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Summer Squash Gets Some Respect

Ah, summer squash, the blessing and curse of home gardeners — or so I hear.

As the inhabitant of a fifth-floor condo with nary a balcony to grow a container garden, I can only dream of the slew of squash that would spring from my own patch of earth, if I had one.

Along with sweet, jammy strawberries and delightfully ugly heirloom tomatoes, a backyard bounty can yield more squash than you would need to feed a team of vegetarian Olympic soccer players.

Summer squash, in fact, grows so quickly and in such abundance under even the palest of green thumbs, that finding ways to eat it (or friends to hoist it upon) could become a competitive sport.

Zucchini and its kin are the sleeper hits among garden blockbusters such as tomatoes and berries. They may not be greeted with raves when you grill the first harvest of yellow crooknecks, but summer squash have the versatility and easy-going nature to sustain a long, successful run in your kitchen.

So, when I hear the trowel-and-hoe set grousing about "drowning" in zucchini or being "buried alive" by pattypans, I turn red with indignation. As they commiserate wearily over the tedium of frying yet another batch of squash blossoms, I am gnashing my teeth — and getting slightly green with envy. Even gardeners who adore their prolific crops would probably consider me naive, but I can't help wishing for their affliction.

How to explain the spunk and staying power of summer squash in gardens year after year? For starters, this vegetable is not particular. An ancient crop native to North America, it grows happily from East to West during the warm months and may be planted any time after the last frost, from early spring through midsummer. It grows like a bush but doesn't spread like winter squash, which stretches its vines over everything in its path.

Also, summer squash is the ultimate instant gratification of the gardening world, ready for harvest just four to eight days after flowers appear. The most it demands is to be picked before leaving adolescence, when it is most sweet and tender, with small seeds and thin skin. Even if you do happen to blink and miss the moment of consequence, summer squash won't abandon you. Larger specimens can be hollowed out and grated for quick breads or stuffed with a ragu of meat or veggies, with cheese and pine nuts sprinkled on top.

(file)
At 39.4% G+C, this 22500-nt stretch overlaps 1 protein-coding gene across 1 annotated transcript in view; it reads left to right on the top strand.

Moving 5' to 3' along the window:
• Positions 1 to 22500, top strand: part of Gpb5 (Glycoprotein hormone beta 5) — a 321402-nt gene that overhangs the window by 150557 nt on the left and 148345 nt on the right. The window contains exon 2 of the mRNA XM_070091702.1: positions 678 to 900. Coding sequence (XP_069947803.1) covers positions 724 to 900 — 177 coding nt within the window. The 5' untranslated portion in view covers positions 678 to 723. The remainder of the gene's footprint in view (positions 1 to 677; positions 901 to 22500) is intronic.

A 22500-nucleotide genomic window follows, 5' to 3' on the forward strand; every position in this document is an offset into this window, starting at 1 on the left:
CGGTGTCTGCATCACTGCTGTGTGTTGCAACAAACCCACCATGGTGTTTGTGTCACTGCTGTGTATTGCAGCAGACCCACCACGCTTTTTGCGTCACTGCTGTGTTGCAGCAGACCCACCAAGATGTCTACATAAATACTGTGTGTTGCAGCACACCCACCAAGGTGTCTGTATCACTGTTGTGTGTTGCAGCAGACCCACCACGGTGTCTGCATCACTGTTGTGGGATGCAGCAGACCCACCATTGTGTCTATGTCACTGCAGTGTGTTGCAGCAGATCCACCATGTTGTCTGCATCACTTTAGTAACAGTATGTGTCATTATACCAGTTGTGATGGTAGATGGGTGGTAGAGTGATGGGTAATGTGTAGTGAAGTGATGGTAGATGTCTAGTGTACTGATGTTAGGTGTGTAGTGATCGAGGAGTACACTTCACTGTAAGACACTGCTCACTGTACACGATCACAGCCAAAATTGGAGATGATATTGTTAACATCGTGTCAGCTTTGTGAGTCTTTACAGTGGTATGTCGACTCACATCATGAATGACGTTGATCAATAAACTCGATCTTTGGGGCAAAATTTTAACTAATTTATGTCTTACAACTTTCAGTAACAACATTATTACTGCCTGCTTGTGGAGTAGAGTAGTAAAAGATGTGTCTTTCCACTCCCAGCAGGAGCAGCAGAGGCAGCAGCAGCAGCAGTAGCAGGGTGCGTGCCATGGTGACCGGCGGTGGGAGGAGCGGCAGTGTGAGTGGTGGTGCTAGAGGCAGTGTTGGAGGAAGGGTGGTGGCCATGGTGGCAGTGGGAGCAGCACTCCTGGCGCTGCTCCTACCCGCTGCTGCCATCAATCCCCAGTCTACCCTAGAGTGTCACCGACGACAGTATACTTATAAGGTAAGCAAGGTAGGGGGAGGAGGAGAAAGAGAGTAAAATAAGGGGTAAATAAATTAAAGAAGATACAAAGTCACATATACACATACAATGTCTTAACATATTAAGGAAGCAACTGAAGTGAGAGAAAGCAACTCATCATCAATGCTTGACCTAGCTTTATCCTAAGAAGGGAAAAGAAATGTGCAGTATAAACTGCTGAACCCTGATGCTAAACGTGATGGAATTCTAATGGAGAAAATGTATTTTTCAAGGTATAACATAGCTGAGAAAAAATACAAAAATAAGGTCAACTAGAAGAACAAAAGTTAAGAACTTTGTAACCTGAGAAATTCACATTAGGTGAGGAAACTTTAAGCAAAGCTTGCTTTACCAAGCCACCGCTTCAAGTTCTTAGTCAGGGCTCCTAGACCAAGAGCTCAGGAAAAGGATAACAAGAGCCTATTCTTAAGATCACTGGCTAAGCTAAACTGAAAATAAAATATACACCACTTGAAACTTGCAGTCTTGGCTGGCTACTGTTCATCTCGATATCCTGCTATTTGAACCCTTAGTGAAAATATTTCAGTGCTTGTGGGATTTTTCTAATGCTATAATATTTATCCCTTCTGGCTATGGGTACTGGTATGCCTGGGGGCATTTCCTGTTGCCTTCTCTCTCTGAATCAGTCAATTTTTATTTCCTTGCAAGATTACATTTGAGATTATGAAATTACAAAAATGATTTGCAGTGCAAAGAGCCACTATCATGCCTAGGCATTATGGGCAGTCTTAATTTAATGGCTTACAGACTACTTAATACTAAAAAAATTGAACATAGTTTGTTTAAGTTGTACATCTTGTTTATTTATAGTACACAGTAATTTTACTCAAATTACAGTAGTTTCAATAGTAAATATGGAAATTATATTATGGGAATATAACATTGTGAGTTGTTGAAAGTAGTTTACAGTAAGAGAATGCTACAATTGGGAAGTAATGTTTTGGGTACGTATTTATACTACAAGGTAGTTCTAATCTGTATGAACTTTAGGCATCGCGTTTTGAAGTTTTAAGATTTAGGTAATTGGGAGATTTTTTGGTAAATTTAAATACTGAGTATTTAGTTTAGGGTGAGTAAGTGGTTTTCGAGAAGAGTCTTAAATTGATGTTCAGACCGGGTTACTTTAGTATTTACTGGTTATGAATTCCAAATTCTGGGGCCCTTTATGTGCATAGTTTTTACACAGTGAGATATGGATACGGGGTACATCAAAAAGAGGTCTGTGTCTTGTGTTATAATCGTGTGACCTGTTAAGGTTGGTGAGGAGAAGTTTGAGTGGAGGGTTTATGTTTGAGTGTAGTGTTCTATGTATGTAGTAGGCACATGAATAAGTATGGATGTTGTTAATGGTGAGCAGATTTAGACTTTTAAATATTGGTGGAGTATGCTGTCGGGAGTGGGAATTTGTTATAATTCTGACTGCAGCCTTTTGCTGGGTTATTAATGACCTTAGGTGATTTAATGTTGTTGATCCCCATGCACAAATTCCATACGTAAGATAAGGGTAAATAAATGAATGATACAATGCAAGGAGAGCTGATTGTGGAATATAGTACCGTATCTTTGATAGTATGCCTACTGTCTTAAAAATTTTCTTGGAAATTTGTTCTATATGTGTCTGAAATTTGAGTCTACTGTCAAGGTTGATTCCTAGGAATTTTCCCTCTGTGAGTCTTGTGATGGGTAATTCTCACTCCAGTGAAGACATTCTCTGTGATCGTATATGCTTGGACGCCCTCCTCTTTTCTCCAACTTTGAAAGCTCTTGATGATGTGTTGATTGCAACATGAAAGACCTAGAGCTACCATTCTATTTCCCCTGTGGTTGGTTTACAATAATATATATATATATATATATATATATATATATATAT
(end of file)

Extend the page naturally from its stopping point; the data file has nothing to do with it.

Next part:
Although circumstances dictate that I buy my summer squash at a market, I bring home an armload to use in different recipes throughout the week. Though I'm guaranteed to find zucchini virtually year-round, this stalwart is all the more appealing when steamy weather dictates lighter dishes packed with summer produce and leafy herbs such as basil and mint.

Now is the time when you can supplement that creamy-fleshed zucchini (occasionally referred to as "vegetable marrow") with yellow crooknecks and petite pattypans in shades of pale green and yellow. If you frequent a good farmers market, many more varieties await in an array of patterns and colors. Look for the globe-shaped or "8-ball" zucchini, for example, which is perfect for stuffing.

If you are used to simply steamed rounds of green and yellow squash, perhaps accompanied by carrots or green beans for a trusty vegetable medley, then you are in for a treat. Summer squash love a quick blast from a hot grill or broiler because they'll cook before going soggy due to their high water content.

Sauteing is another easy way to bring out sweetness. Chop the squash fairly small for fast cooking, and don't be afraid to let it get well browned and slightly caramelized. Turn it into a substantial side dish by tossing with beans or steamed grains, a generous handful of herbs and some flavorful cheese like goat or feta. Add some shredded chicken, and you have a main dish salad, no dressing required.

One of my favorite techniques involves no cooking at all. Take fresh, young zucchini or yellow squash, remove the skin and make thin strips with a sharp vegetable peeler. The delicate squash ribbons have a slightly toothsome texture and mild vegetal flavor that lightens a summery bowl of fettuccine with grape tomatoes, garlic and basil. On their own, dressed sparingly with good olive oil and lemon, they make an easy and very pretty salad.

I suppose a backyard full of dizzyingly productive plants could fill me with the squash ennui that takes hold of some of the home gardeners I envy. However, I have a plan to avoid this sad scenario. I will use my days as a condo-dweller to create new and delicious ways to enjoy all the squash that I will eventually grow right between the orchard and the chicken coop. It's going to be a big backyard.

Copyright 2023 NPR. To see more, visit https://www.npr.org.

Julie O'Hara
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